Would you enter a store having a big sign saying, “Not secure!” at the entrance? And when paying, there is a security guard who once again points out that you are in a place that is not secure? If it was your shop, would you be interested in knowing about this “stunt” before the sign makers and security guards came along, and try to prevent this from happening? We haven’t made a large-scale market survey to be able to investigate this with certainty, but we still dare to think that you would be. If you simply don’t care, feel free to stop reading now.

Still there? We knew it!

Then you might be interested in knowing that the most used browser, Google Chrome, will soon alert on all websites lacking encryption in the form of an SSL certificate. It is applicable regardless of whether there are logins or other fields on the site for the visitor to fill in. It is not entirely unreasonable to assume that other browsers will follow. There are very few marketing managers and communicators who would appreciate that their page appears as “Not secure” by the leading browser. Of those who are still reading, we estimate that amount to about zero. Below you can decide which URL-field looks most inviting and signals most trust:

The planned change in the Chrome address bar

The Chrome update that makes it extra visible will be launched in July. Thus, time to act as soon as possible!

This is of course not the only reason to secure the communication between users and web servers. Every marketeer or IT-manager who haven’t slept under a rock in the recent years should at least have heard the spine-shivering acronym GDPR. This is the new EU data protection regulation, which comes into effect on May 25, applying to everyone who has something to do with the EU. GDPR also requires that you as an information collector collects and store the data safely to make sure it doesn’t get stolen or compromised. With an SSL certificate on the website, traffic is encrypted, which is a necessity if you want users to provide personal information. For example, it may be a contact form, subscribe to newsletters or client portals. We analyze your needs and provide suggestions for solutions.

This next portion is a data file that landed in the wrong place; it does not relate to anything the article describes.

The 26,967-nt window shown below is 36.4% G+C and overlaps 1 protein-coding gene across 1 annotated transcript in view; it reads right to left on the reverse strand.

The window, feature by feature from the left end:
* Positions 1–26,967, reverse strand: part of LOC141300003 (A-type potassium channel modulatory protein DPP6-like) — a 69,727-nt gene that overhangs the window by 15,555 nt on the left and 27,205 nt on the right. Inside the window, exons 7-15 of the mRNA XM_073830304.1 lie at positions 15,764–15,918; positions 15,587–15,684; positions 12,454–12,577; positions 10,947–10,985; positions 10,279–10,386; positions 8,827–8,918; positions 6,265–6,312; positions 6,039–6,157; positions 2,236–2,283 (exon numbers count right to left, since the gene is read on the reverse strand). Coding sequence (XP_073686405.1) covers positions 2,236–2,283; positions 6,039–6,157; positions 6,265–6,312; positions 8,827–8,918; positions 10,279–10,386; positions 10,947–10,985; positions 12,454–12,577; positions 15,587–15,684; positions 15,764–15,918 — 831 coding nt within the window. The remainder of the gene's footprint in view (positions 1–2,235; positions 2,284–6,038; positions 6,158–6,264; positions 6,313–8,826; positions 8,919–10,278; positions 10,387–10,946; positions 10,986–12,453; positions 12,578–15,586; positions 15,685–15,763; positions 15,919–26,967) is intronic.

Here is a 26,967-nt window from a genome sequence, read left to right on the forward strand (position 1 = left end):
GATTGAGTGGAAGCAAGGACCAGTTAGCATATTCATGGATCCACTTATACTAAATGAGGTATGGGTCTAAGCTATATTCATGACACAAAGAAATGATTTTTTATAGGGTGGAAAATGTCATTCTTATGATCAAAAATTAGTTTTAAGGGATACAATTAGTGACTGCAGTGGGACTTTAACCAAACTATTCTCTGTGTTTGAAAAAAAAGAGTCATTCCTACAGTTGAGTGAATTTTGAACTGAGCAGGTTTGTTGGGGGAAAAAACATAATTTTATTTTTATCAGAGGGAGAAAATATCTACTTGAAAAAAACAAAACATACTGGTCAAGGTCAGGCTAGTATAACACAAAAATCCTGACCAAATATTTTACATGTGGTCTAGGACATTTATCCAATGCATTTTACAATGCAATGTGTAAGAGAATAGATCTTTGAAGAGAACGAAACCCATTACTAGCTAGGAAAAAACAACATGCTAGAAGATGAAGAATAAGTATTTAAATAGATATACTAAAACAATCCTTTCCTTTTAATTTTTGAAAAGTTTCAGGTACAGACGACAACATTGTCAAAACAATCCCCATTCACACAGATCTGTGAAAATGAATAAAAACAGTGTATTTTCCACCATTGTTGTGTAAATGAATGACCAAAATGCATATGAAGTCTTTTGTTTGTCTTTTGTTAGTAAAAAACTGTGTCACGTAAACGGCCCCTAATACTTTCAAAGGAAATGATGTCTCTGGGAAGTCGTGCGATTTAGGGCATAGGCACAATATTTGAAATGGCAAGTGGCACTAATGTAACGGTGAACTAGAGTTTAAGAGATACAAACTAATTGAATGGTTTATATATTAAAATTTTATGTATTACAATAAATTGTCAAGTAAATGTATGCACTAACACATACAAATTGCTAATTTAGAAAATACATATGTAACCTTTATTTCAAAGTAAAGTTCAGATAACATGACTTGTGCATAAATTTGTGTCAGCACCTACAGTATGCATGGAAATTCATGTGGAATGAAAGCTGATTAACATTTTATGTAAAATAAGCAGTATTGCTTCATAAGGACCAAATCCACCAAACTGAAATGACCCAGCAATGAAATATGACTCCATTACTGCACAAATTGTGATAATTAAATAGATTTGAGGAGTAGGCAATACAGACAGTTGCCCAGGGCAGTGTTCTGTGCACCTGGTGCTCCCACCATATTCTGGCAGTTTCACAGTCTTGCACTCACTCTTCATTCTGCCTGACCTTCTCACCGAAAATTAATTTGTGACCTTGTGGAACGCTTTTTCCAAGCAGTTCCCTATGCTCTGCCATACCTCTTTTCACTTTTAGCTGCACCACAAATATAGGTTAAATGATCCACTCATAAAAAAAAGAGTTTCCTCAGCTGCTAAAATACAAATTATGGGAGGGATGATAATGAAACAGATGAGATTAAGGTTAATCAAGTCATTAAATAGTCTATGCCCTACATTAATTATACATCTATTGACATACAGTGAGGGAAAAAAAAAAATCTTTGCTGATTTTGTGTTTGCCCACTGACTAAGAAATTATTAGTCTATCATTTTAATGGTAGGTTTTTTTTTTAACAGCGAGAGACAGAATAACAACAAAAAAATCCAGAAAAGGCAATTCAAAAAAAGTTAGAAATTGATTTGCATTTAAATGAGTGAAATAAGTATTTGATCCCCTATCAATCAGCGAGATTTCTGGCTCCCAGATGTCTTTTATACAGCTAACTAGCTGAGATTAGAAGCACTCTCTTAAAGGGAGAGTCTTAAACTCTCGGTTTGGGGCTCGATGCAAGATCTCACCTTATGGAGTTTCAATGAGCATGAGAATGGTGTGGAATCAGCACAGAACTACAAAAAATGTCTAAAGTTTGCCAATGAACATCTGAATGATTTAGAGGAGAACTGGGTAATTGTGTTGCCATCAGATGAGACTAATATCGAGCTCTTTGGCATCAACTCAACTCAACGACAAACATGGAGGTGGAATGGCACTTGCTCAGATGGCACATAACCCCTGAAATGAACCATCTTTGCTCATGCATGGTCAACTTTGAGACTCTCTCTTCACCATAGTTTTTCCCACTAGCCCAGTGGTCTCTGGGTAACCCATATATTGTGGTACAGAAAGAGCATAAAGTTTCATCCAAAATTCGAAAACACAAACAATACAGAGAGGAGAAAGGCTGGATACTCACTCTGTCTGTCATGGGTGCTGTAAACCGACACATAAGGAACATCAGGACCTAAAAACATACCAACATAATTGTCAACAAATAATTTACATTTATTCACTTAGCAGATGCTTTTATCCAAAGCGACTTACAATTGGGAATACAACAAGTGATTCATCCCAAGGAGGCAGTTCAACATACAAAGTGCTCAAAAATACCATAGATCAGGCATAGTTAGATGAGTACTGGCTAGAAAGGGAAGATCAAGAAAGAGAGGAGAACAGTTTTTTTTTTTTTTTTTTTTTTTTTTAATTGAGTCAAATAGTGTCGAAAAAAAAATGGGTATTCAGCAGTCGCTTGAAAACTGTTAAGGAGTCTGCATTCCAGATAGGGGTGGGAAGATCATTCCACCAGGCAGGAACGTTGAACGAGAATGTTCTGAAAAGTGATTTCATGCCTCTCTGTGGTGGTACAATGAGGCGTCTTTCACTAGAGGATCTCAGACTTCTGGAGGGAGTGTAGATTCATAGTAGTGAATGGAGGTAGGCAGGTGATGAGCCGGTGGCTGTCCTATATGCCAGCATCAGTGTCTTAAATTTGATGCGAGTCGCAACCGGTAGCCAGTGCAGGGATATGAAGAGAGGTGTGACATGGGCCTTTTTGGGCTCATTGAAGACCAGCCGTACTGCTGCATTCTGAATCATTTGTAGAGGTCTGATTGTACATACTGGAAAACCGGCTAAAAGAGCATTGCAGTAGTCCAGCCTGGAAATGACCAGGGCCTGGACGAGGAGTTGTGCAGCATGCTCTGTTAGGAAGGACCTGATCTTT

When we’re still on this GDPR-trail, it might be a good idea to tell you about another important aspect, related to your domain names. Many companies are in doubt about the new data protection regulation that will come into effect in just over a month. The more you dig, the more things you find that needs your attention. Whether you want or not, you’ll need to think about how personal data is collected, used and saved, as well as charting what happens to the data after collecting it. Although customer- and supplier data bases are often included in the basic analysis, it may be easy to forget that there may be personal data in many other places.

One example is the WHOIS databases of your various Internet domain names. In some cases, there are specific employees who are publicly listed as primary contacts. Even worse, it may be former employees, which of course is far from optimal from a GDPR perspective. Furthermore, according to ICANN’s regulations, the proprietor is required to always keep the owner information updated on their domains, which is also a reason for a review. We can of course assist you in this and find the domains that need to be corrected. Contact us for a review.